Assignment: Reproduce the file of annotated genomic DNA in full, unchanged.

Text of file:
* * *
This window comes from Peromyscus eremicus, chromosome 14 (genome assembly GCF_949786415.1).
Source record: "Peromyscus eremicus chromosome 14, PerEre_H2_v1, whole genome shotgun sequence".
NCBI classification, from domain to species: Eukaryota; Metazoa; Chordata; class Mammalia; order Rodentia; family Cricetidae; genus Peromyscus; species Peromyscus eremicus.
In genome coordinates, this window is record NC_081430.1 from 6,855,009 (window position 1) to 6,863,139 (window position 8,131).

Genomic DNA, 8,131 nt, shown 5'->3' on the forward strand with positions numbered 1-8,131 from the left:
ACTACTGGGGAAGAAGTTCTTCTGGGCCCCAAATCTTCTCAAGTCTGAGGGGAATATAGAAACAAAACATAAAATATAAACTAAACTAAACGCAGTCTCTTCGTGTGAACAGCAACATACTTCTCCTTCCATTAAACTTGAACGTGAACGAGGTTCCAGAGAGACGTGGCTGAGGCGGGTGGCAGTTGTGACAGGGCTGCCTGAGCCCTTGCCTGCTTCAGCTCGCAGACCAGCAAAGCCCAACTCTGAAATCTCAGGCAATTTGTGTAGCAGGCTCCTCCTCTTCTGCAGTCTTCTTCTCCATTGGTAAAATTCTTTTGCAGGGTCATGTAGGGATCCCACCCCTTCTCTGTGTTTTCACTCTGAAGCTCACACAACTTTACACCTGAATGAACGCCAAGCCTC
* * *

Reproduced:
This window comes from Peromyscus eremicus, chromosome 14 (genome assembly GCF_949786415.1).
Source record: "Peromyscus eremicus chromosome 14, PerEre_H2_v1, whole genome shotgun sequence".
NCBI classification, from domain to species: Eukaryota; Metazoa; Chordata; class Mammalia; order Rodentia; family Cricetidae; genus Peromyscus; species Peromyscus eremicus.
In genome coordinates, this window is record NC_081430.1 from 6,855,009 (window position 1) to 6,863,139 (window position 8,131).

Genomic DNA, 8,131 nt, shown 5'->3' on the forward strand with positions numbered 1-8,131 from the left:
ACTACTGGGGAAGAAGTTCTTCTGGGCCCCAAATCTTCTCAAGTCTGAGGGGAATATAGAAACAAAACATAAAATATAAACTAAACTAAACGCAGTCTCTTCGTGTGAACAGCAACATACTTCTCCTTCCATTAAACTTGAACGTGAACGAGGTTCCAGAGAGACGTGGCTGAGGCGGGTGGCAGTTGTGACAGGGCTGCCTGAGCCCTTGCCTGCTTCAGCTCGCAGACCAGCAAAGCCCAACTCTGAAATCTCAGGCAATTTGTGTAGCAGGCTCCTCCTCTTCTGCAGTCTTCTTCTCCATTGGTAAAATTCTTTTGCAGGGTCATGTAGGGATCCCACCCCTTCTCTGTGTTTTCACTCTGAAGCTCACACAACTTTACACCTGAATGAACGCCAAGCCTC